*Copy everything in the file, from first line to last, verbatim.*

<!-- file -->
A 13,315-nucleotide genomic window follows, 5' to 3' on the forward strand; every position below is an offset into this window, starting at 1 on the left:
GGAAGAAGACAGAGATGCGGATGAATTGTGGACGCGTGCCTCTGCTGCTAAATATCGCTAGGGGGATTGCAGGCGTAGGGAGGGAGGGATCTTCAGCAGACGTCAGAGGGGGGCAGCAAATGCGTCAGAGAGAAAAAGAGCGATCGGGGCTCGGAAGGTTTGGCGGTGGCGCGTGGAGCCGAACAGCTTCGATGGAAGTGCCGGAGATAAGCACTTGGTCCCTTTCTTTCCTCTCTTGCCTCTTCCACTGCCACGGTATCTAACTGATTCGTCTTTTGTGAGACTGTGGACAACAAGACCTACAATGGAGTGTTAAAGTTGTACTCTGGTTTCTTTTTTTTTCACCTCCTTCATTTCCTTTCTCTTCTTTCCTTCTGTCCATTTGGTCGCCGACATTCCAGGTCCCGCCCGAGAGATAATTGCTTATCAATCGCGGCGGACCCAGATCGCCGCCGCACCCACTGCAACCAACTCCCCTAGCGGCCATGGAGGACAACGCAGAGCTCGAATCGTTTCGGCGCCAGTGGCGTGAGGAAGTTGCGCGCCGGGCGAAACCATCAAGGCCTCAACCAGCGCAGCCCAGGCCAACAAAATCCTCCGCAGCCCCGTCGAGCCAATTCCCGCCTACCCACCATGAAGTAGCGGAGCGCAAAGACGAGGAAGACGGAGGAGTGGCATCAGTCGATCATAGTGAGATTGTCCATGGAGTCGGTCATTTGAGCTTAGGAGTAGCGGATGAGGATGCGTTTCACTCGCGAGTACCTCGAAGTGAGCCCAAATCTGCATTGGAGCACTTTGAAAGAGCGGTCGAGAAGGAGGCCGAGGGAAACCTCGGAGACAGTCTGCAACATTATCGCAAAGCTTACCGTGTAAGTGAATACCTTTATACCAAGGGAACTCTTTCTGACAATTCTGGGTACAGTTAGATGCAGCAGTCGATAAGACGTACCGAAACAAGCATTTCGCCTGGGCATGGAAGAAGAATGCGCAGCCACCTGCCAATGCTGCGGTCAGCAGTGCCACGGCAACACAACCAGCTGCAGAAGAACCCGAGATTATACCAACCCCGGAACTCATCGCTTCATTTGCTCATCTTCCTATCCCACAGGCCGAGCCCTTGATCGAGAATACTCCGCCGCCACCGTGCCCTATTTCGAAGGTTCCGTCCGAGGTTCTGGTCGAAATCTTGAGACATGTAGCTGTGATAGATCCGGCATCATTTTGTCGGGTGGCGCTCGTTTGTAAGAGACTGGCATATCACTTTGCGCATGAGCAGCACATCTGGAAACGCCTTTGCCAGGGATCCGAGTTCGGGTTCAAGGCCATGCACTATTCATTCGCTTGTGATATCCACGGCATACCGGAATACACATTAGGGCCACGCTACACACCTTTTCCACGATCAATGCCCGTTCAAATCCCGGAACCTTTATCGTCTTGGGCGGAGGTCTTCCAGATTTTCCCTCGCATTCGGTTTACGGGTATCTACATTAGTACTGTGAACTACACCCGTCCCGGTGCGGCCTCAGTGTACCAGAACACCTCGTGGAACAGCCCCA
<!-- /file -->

A 13,315-nucleotide genomic window follows, 5' to 3' on the forward strand; every position below is an offset into this window, starting at 1 on the left:
GGAAGAAGACAGAGATGCGGATGAATTGTGGACGCGTGCCTCTGCTGCTAAATATCGCTAGGGGGATTGCAGGCGTAGGGAGGGAGGGATCTTCAGCAGACGTCAGAGGGGGGCAGCAAATGCGTCAGAGAGAAAAAGAGCGATCGGGGCTCGGAAGGTTTGGCGGTGGCGCGTGGAGCCGAACAGCTTCGATGGAAGTGCCGGAGATAAGCACTTGGTCCCTTTCTTTCCTCTCTTGCCTCTTCCACTGCCACGGTATCTAACTGATTCGTCTTTTGTGAGACTGTGGACAACAAGACCTACAATGGAGTGTTAAAGTTGTACTCTGGTTTCTTTTTTTTTCACCTCCTTCATTTCCTTTCTCTTCTTTCCTTCTGTCCATTTGGTCGCCGACATTCCAGGTCCCGCCCGAGAGATAATTGCTTATCAATCGCGGCGGACCCAGATCGCCGCCGCACCCACTGCAACCAACTCCCCTAGCGGCCATGGAGGACAACGCAGAGCTCGAATCGTTTCGGCGCCAGTGGCGTGAGGAAGTTGCGCGCCGGGCGAAACCATCAAGGCCTCAACCAGCGCAGCCCAGGCCAACAAAATCCTCCGCAGCCCCGTCGAGCCAATTCCCGCCTACCCACCATGAAGTAGCGGAGCGCAAAGACGAGGAAGACGGAGGAGTGGCATCAGTCGATCATAGTGAGATTGTCCATGGAGTCGGTCATTTGAGCTTAGGAGTAGCGGATGAGGATGCGTTTCACTCGCGAGTACCTCGAAGTGAGCCCAAATCTGCATTGGAGCACTTTGAAAGAGCGGTCGAGAAGGAGGCCGAGGGAAACCTCGGAGACAGTCTGCAACATTATCGCAAAGCTTACCGTGTAAGTGAATACCTTTATACCAAGGGAACTCTTTCTGACAATTCTGGGTACAGTTAGATGCAGCAGTCGATAAGACGTACCGAAACAAGCATTTCGCCTGGGCATGGAAGAAGAATGCGCAGCCACCTGCCAATGCTGCGGTCAGCAGTGCCACGGCAACACAACCAGCTGCAGAAGAACCCGAGATTATACCAACCCCGGAACTCATCGCTTCATTTGCTCATCTTCCTATCCCACAGGCCGAGCCCTTGATCGAGAATACTCCGCCGCCACCGTGCCCTATTTCGAAGGTTCCGTCCGAGGTTCTGGTCGAAATCTTGAGACATGTAGCTGTGATAGATCCGGCATCATTTTGTCGGGTGGCGCTCGTTTGTAAGAGACTGGCATATCACTTTGCGCATGAGCAGCACATCTGGAAACGCCTTTGCCAGGGATCCGAGTTCGGGTTCAAGGCCATGCACTATTCATTCGCTTGTGATATCCACGGCATACCGGAATACACATTAGGGCCACGCTACACACCTTTTCCACGATCAATGCCCGTTCAAATCCCGGAACCTTTATCGTCTTGGGCGGAGGTCTTCCAGATTTTCCCTCGCATTCGGTTTACGGGTATCTACATTAGTACTGTGAACTACACCCGTCCCGGTGCGGCCTCAGTGTACCAGAACACCTCGTGGAACAGCCCCA